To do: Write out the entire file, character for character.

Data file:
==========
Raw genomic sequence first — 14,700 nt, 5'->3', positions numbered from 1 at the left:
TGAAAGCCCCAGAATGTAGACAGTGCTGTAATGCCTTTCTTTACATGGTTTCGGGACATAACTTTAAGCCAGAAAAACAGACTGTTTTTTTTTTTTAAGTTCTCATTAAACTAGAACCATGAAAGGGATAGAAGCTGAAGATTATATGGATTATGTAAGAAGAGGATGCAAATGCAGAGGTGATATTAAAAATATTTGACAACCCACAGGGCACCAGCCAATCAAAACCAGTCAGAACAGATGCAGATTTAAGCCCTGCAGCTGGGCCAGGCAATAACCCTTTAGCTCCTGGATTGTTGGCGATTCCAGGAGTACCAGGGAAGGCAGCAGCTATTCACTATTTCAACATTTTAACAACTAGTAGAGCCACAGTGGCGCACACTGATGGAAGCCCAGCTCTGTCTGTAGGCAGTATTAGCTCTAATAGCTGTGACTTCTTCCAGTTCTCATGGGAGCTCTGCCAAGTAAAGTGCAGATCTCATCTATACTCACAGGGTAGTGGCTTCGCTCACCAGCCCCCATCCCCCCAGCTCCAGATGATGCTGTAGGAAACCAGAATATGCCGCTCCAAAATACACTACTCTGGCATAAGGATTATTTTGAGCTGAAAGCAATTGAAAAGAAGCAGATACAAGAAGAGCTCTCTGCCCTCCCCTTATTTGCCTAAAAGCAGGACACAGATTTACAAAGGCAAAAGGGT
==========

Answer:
Raw genomic sequence first — 14,700 nt, 5'->3', positions numbered from 1 at the left:
TGAAAGCCCCAGAATGTAGACAGTGCTGTAATGCCTTTCTTTACATGGTTTCGGGACATAACTTTAAGCCAGAAAAACAGACTGTTTTTTTTTTTTAAGTTCTCATTAAACTAGAACCATGAAAGGGATAGAAGCTGAAGATTATATGGATTATGTAAGAAGAGGATGCAAATGCAGAGGTGATATTAAAAATATTTGACAACCCACAGGGCACCAGCCAATCAAAACCAGTCAGAACAGATGCAGATTTAAGCCCTGCAGCTGGGCCAGGCAATAACCCTTTAGCTCCTGGATTGTTGGCGATTCCAGGAGTACCAGGGAAGGCAGCAGCTATTCACTATTTCAACATTTTAACAACTAGTAGAGCCACAGTGGCGCACACTGATGGAAGCCCAGCTCTGTCTGTAGGCAGTATTAGCTCTAATAGCTGTGACTTCTTCCAGTTCTCATGGGAGCTCTGCCAAGTAAAGTGCAGATCTCATCTATACTCACAGGGTAGTGGCTTCGCTCACCAGCCCCCATCCCCCCAGCTCCAGATGATGCTGTAGGAAACCAGAATATGCCGCTCCAAAATACACTACTCTGGCATAAGGATTATTTTGAGCTGAAAGCAATTGAAAAGAAGCAGATACAAGAAGAGCTCTCTGCCCTCCCCTTATTTGCCTAAAAGCAGGACACAGATTTACAAAGGCAAAAGGGT